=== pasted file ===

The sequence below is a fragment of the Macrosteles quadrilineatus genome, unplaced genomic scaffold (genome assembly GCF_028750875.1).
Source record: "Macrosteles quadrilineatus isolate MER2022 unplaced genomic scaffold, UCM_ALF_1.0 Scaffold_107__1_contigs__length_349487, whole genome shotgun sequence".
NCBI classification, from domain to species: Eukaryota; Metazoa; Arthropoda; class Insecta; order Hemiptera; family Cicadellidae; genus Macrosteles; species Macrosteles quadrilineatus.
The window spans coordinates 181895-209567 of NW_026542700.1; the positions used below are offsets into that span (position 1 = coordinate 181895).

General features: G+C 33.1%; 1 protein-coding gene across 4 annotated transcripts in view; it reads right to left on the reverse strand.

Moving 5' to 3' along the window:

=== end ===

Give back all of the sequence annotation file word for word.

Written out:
The sequence below is a fragment of the Macrosteles quadrilineatus genome, unplaced genomic scaffold (genome assembly GCF_028750875.1).
Source record: "Macrosteles quadrilineatus isolate MER2022 unplaced genomic scaffold, UCM_ALF_1.0 Scaffold_107__1_contigs__length_349487, whole genome shotgun sequence".
NCBI classification, from domain to species: Eukaryota; Metazoa; Arthropoda; class Insecta; order Hemiptera; family Cicadellidae; genus Macrosteles; species Macrosteles quadrilineatus.
The window spans coordinates 181895-209567 of NW_026542700.1; the positions used below are offsets into that span (position 1 = coordinate 181895).

General features: G+C 33.1%; 1 protein-coding gene across 4 annotated transcripts in view; it reads right to left on the reverse strand.

Moving 5' to 3' along the window: